Paul opens up this letter, as he does with other letters, with a greeting and statement of address. However, this is more tailored to his particular audience and primary recipient, the Church in Ephesus and Timothy, respectively.
Paul adds to his normal self-ascription of apostle a few phrases, first by calling Jesus “Christ Jesus” and second by adding “by command of God our Savior and of Christ Jesus our hope.”
Often when we think of spiritual gifts, our minds go immediately to the passage in 1 Corinthians 12-14, which talk about gifts (responsibilities) that God gives to the people in His church (both local and total) for the edification of the church (both local and total) and the glory of His name. However, I would venture to speculate that while we run to this passage in 1 Corinthians when we think about Spiritual gifts, we do not run to the correct understanding of spiritual gifts.
Paul begins his letter by pointing out that the Ephesians he is writing to are “saints.” What does this mean for the Ephesian Christians preoccupied with a racially and religiously diverse, affluent, big business culture? We will look at three aspects of this calling over the next few weeks.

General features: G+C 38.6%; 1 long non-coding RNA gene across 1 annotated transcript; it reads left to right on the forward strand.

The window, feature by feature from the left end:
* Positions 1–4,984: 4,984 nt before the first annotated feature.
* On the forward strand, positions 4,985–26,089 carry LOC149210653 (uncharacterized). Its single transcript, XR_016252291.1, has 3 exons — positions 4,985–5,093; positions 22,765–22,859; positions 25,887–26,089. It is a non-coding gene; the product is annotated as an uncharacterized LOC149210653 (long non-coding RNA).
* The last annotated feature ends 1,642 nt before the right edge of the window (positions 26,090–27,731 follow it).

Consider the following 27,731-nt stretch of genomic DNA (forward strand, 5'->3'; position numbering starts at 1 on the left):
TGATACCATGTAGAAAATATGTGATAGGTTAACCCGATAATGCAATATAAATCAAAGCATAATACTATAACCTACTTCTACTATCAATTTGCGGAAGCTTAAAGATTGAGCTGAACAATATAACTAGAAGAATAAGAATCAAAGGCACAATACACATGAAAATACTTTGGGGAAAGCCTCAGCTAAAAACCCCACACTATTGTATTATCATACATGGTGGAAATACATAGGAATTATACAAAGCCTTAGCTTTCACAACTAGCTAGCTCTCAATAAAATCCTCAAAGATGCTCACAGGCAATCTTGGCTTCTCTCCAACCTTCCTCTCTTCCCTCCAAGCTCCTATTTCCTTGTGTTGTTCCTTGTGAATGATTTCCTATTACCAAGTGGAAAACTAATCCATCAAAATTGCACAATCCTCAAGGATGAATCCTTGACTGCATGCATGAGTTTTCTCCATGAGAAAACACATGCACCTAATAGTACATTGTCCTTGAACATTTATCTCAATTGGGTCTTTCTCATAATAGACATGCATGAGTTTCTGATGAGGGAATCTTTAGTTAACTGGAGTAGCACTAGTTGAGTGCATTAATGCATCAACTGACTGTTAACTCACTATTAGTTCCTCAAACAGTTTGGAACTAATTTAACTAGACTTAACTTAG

“There is therefore now no condemnation for those who are in Christ Jesus” (Rom. 8:1). Over the past several weeks, we have looked at what bullying is, how God addresses the spirit and acts of bullying through Scripture, and how God addresses those who are experiencing bullying in their contexts through His word. This week we will be wrapping up our discussion by ending on a note of identity and security.
If you are bullying others… There are several things that could be mentioned here, but since space is of the essence, we will only explore four vital areas the Bible shouts to those who are taking part in bullying others: (1) the abuse of people and power, (2) the extent of bullying, (3) the fact [...]
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